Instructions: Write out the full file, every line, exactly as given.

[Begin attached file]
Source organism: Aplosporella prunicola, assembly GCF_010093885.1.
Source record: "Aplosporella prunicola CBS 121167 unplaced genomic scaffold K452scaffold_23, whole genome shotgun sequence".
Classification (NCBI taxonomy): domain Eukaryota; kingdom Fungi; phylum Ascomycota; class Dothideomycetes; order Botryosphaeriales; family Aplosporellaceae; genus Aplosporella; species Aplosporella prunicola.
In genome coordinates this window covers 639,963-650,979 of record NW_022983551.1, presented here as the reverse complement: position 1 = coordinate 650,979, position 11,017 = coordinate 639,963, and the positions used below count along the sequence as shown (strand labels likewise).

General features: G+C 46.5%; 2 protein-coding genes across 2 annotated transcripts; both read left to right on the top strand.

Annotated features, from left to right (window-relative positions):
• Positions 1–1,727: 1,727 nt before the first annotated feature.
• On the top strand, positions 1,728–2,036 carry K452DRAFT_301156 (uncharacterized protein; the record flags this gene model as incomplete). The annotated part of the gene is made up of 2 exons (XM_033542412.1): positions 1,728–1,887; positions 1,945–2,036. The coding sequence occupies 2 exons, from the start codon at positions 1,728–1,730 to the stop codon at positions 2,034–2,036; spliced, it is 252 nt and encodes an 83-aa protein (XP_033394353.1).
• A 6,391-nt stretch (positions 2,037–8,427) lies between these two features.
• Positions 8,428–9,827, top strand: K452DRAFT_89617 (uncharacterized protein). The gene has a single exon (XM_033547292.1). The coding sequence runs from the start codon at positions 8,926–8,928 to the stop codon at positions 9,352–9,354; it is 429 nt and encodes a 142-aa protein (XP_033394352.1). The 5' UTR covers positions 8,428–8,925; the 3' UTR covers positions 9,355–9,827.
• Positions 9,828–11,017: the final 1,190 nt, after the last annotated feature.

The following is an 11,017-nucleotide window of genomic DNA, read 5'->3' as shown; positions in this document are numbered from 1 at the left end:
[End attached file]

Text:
Source organism: Aplosporella prunicola, assembly GCF_010093885.1.
Source record: "Aplosporella prunicola CBS 121167 unplaced genomic scaffold K452scaffold_23, whole genome shotgun sequence".
Classification (NCBI taxonomy): domain Eukaryota; kingdom Fungi; phylum Ascomycota; class Dothideomycetes; order Botryosphaeriales; family Aplosporellaceae; genus Aplosporella; species Aplosporella prunicola.
In genome coordinates this window covers 639,963-650,979 of record NW_022983551.1, presented here as the reverse complement: position 1 = coordinate 650,979, position 11,017 = coordinate 639,963, and the positions used below count along the sequence as shown (strand labels likewise).

General features: G+C 46.5%; 2 protein-coding genes across 2 annotated transcripts; both read left to right on the top strand.

Annotated features, from left to right (window-relative positions):
• Positions 1–1,727: 1,727 nt before the first annotated feature.
• On the top strand, positions 1,728–2,036 carry K452DRAFT_301156 (uncharacterized protein; the record flags this gene model as incomplete). The annotated part of the gene is made up of 2 exons (XM_033542412.1): positions 1,728–1,887; positions 1,945–2,036. The coding sequence occupies 2 exons, from the start codon at positions 1,728–1,730 to the stop codon at positions 2,034–2,036; spliced, it is 252 nt and encodes an 83-aa protein (XP_033394353.1).
• A 6,391-nt stretch (positions 2,037–8,427) lies between these two features.
• Positions 8,428–9,827, top strand: K452DRAFT_89617 (uncharacterized protein). The gene has a single exon (XM_033547292.1). The coding sequence runs from the start codon at positions 8,926–8,928 to the stop codon at positions 9,352–9,354; it is 429 nt and encodes a 142-aa protein (XP_033394352.1). The 5' UTR covers positions 8,428–8,925; the 3' UTR covers positions 9,355–9,827.
• Positions 9,828–11,017: the final 1,190 nt, after the last annotated feature.

The following is an 11,017-nucleotide window of genomic DNA, read 5'->3' as shown; positions in this document are numbered from 1 at the left end: